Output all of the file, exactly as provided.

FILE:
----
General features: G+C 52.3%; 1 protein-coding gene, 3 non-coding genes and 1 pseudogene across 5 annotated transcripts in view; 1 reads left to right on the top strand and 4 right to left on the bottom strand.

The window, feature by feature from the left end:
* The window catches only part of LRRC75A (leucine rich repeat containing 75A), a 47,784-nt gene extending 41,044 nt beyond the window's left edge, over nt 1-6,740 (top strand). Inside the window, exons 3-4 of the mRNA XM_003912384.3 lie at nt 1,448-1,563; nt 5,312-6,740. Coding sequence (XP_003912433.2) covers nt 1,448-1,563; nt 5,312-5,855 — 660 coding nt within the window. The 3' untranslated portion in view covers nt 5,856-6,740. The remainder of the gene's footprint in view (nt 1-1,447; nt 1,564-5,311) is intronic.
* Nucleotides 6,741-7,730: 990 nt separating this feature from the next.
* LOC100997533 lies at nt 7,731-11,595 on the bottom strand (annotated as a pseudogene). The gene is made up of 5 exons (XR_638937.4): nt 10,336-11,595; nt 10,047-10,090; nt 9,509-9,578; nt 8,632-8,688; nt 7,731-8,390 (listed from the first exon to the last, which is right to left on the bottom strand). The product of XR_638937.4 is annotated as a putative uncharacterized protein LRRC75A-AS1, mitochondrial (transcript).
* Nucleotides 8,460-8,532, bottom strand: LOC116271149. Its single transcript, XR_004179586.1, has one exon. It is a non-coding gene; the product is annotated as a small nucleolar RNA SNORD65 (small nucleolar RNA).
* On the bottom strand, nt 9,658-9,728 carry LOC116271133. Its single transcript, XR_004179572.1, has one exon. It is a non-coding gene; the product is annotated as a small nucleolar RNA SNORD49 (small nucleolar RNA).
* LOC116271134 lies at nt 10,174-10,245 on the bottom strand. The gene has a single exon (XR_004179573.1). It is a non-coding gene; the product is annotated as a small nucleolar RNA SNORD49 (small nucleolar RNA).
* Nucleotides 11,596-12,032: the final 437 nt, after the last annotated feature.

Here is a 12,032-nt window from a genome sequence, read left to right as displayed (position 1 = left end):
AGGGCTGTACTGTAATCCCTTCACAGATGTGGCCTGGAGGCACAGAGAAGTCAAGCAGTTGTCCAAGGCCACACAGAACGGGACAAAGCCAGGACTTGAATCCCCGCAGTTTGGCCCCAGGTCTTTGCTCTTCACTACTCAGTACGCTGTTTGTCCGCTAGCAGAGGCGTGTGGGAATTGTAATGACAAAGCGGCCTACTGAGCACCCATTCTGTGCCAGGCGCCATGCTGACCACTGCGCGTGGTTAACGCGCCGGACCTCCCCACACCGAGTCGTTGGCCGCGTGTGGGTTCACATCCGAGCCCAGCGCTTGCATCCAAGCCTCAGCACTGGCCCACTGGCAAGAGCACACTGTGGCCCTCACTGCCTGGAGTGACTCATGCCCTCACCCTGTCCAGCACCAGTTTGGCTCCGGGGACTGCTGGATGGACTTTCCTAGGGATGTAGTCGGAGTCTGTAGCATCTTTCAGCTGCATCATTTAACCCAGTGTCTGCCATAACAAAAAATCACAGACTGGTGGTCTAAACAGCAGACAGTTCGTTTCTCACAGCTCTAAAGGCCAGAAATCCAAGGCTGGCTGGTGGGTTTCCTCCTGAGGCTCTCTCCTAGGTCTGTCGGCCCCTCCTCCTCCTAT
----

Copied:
General features: G+C 52.3%; 1 protein-coding gene, 3 non-coding genes and 1 pseudogene across 5 annotated transcripts in view; 1 reads left to right on the top strand and 4 right to left on the bottom strand.

The window, feature by feature from the left end:
* The window catches only part of LRRC75A (leucine rich repeat containing 75A), a 47,784-nt gene extending 41,044 nt beyond the window's left edge, over nt 1-6,740 (top strand). Inside the window, exons 3-4 of the mRNA XM_003912384.3 lie at nt 1,448-1,563; nt 5,312-6,740. Coding sequence (XP_003912433.2) covers nt 1,448-1,563; nt 5,312-5,855 — 660 coding nt within the window. The 3' untranslated portion in view covers nt 5,856-6,740. The remainder of the gene's footprint in view (nt 1-1,447; nt 1,564-5,311) is intronic.
* Nucleotides 6,741-7,730: 990 nt separating this feature from the next.
* LOC100997533 lies at nt 7,731-11,595 on the bottom strand (annotated as a pseudogene). The gene is made up of 5 exons (XR_638937.4): nt 10,336-11,595; nt 10,047-10,090; nt 9,509-9,578; nt 8,632-8,688; nt 7,731-8,390 (listed from the first exon to the last, which is right to left on the bottom strand). The product of XR_638937.4 is annotated as a putative uncharacterized protein LRRC75A-AS1, mitochondrial (transcript).
* Nucleotides 8,460-8,532, bottom strand: LOC116271149. Its single transcript, XR_004179586.1, has one exon. It is a non-coding gene; the product is annotated as a small nucleolar RNA SNORD65 (small nucleolar RNA).
* On the bottom strand, nt 9,658-9,728 carry LOC116271133. Its single transcript, XR_004179572.1, has one exon. It is a non-coding gene; the product is annotated as a small nucleolar RNA SNORD49 (small nucleolar RNA).
* LOC116271134 lies at nt 10,174-10,245 on the bottom strand. The gene has a single exon (XR_004179573.1). It is a non-coding gene; the product is annotated as a small nucleolar RNA SNORD49 (small nucleolar RNA).
* Nucleotides 11,596-12,032: the final 437 nt, after the last annotated feature.

Here is a 12,032-nt window from a genome sequence, read left to right as displayed (position 1 = left end):
AGGGCTGTACTGTAATCCCTTCACAGATGTGGCCTGGAGGCACAGAGAAGTCAAGCAGTTGTCCAAGGCCACACAGAACGGGACAAAGCCAGGACTTGAATCCCCGCAGTTTGGCCCCAGGTCTTTGCTCTTCACTACTCAGTACGCTGTTTGTCCGCTAGCAGAGGCGTGTGGGAATTGTAATGACAAAGCGGCCTACTGAGCACCCATTCTGTGCCAGGCGCCATGCTGACCACTGCGCGTGGTTAACGCGCCGGACCTCCCCACACCGAGTCGTTGGCCGCGTGTGGGTTCACATCCGAGCCCAGCGCTTGCATCCAAGCCTCAGCACTGGCCCACTGGCAAGAGCACACTGTGGCCCTCACTGCCTGGAGTGACTCATGCCCTCACCCTGTCCAGCACCAGTTTGGCTCCGGGGACTGCTGGATGGACTTTCCTAGGGATGTAGTCGGAGTCTGTAGCATCTTTCAGCTGCATCATTTAACCCAGTGTCTGCCATAACAAAAAATCACAGACTGGTGGTCTAAACAGCAGACAGTTCGTTTCTCACAGCTCTAAAGGCCAGAAATCCAAGGCTGGCTGGTGGGTTTCCTCCTGAGGCTCTCTCCTAGGTCTGTCGGCCCCTCCTCCTCCTAT